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ICT perspective after the pandemic – is it worth it?

It has been technology and communications that helped the society to stay operational and effective during the Covid-19 pandemic. During and afterwards, an increase in digitalization can be seen when speaking about work no matter if seen from a worker’s or an employer’s perspective. 

There is a saying that disaster is a laboratory for innovation. No doubt that the pandemic could open a door to new technology – and dramatic innovation – in labor, education and other daily sectors. What does an upward shift in Information and Communication Technology (ICT) industry mean? What has the potential for a change and what is the perspective? 

From a local idea to global business 
ICT is widely used across various industries, from marketing and telecom to education. According to International Data Corporation (IDC) report, global ICT spending is expected to surge to over $6 trillion by 2022. The rise of artificial intelligence, big data analytics and augmented reality contributes to the rapid growth of this industry. Organizations worldwide can leverage the advantages of ICT to increase productivity in the workplace, cut operational costs and improve customer experience. 

As competition between companies usually has been mainly determined by sales drive, it can be looked once more from a different perspective. Having an innovation in ICT can have a strategic significance for a company and its operative costs in three ways: 

1. Industry structure change 
Modern technology allows us to extend the capabilities of business sales. Or it can develop an entirely new space for them with minimum costs. Everyone knows the case of Lithuanian company Vinted. Long before the pandemic, a platform was created for users to buy, sell or exchange clothing. Not only new and luxurious pieces, but also the used, handmade or vintage ones. The advent of this platform is a huge change for fast-fashion brands, opportunity for new ones and an example how ICT can rearrange an industry.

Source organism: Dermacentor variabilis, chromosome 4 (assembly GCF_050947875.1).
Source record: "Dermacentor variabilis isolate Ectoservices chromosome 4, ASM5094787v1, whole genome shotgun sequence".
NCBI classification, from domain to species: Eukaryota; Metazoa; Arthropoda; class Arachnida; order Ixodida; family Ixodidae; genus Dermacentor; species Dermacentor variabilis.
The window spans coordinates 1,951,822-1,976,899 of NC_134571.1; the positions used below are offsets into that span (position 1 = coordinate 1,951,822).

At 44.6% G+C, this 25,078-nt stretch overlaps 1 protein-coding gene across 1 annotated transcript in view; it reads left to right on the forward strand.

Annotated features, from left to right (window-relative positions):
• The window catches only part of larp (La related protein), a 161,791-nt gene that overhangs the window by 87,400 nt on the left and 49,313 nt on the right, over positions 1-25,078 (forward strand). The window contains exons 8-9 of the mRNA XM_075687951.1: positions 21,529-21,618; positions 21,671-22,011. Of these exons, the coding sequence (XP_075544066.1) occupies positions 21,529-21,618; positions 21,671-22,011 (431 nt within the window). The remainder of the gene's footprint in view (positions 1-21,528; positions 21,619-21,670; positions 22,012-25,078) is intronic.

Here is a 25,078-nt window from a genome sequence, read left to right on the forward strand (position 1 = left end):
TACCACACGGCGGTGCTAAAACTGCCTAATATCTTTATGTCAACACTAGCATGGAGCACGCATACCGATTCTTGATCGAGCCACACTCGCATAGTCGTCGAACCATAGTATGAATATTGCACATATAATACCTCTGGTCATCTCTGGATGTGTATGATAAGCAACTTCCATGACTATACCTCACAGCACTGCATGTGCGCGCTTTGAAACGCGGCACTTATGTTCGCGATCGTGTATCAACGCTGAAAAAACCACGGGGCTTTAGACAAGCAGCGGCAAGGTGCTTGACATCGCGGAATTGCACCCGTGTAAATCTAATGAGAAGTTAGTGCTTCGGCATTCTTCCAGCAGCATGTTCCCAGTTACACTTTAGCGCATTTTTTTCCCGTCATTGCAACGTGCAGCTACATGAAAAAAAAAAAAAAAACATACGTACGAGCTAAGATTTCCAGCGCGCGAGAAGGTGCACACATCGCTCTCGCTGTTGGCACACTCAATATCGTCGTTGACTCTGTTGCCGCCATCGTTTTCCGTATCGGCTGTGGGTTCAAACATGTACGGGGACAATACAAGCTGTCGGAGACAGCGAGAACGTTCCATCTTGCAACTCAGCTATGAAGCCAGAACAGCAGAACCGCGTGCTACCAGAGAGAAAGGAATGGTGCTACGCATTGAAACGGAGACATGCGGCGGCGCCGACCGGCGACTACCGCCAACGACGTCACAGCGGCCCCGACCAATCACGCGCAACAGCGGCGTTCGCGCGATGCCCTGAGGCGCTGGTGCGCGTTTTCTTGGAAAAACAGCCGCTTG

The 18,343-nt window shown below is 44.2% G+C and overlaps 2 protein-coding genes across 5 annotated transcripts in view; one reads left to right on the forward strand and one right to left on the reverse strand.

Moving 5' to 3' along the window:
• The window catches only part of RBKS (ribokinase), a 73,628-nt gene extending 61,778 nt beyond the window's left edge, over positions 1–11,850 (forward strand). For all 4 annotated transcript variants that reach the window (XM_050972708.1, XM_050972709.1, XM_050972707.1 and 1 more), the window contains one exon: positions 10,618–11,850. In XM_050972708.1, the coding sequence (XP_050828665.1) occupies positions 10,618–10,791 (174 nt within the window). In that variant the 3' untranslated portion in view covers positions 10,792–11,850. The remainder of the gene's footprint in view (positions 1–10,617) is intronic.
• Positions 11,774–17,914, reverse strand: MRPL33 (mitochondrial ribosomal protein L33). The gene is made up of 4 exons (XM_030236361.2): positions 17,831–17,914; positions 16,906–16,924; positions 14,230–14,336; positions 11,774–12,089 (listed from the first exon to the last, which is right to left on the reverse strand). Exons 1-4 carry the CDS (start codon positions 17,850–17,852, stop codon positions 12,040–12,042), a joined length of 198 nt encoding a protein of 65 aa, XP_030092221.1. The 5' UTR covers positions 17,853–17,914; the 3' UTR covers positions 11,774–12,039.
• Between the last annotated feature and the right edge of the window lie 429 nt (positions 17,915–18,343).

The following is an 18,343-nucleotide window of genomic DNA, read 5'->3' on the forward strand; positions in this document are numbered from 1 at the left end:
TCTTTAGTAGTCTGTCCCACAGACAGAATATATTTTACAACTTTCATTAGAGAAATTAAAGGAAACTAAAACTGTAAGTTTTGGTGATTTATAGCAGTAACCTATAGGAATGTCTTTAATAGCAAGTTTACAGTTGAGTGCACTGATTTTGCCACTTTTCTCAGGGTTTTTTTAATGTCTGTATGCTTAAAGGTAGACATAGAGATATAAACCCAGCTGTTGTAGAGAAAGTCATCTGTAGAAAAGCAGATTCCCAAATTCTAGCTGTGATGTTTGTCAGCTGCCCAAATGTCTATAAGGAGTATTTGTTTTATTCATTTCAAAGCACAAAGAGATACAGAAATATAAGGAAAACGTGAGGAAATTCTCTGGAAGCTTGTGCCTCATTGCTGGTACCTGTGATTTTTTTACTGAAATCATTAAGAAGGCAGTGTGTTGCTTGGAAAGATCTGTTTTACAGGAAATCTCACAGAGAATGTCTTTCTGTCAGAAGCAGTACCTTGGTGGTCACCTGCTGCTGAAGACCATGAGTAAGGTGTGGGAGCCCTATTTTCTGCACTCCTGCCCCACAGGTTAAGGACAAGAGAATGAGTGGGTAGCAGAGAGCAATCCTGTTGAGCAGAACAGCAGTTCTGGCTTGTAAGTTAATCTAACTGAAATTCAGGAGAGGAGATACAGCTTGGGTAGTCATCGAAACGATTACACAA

2. Competitive advantage creation 
New ways of thinking are essential in making progress, especially in specialist areas. Lithuanian startup Oxipit develops AI products for diagnostic imaging. Oxipit software reduces the work scope of radiology specialists by automating chest X-ray reporting. The software was created aiming to alleviate the global shortage of radiologists and constant increase in their workload. Covid-19 put a stress on the healthcare sector, inviting to explore technological innovations and speed up their adoption in the daily medical practice. 

3. Whole new business proliferation 
The pandemic is also an opportunity for the global consultancy market that is estimated at $100 billion now. Half of its spending is based on digital transformation tools. “Culturengine” by Culture Intelligence is a Norwegian Software as a Service (SaaS) platform that helps companies to take a position within the circular economy by designing “circular culture codes”. They enable customers to build a more circular culture to get the sustainability results they want. This type of Peopletech will disrupt not only the consulting market, but also penetrate traditional ways of working with leadership, recruiting and employee engagement. 
“We are excited to partner with business in Lituania. As the circular economy does not hold any borderlines, partnerships across nations will be natural and prosperous. UN Strategic goal #17 is all about building partnerships for the UN goals, and our ambition is to take a lead in this field” notes Tone S. Ringstad, Founder and CEO.

Now digital technology is transforming the attitude of company‘s existing operations on a whole new level. This helps to create insight from company’s perspective, enhance existing sales models and to create new ones through content creation, website building, e-commerce and user experience. Sometimes it can be more efficient to invest into ICT tools to target the right audience rather than to re-release the same product but in different color. 

Core to everything from financial instruments to aid delivery, innovations in ICT sector are an important element both to private and public sectors. Country‘s recovery from the pandemic is based on companies and organizations who alter their current state to more innovative by driving digital transformation. The help from ICT providers in digitalization can boost growth across the economy. 

Lithuanian businesses, that want to develop technologies and find partners for such projects in Norway, will be able to apply to the Norway Grants program Business Development, Innovation and SMEs starting from mid-October. Information about the calls will available on both MITA and Norway Grants websites. 
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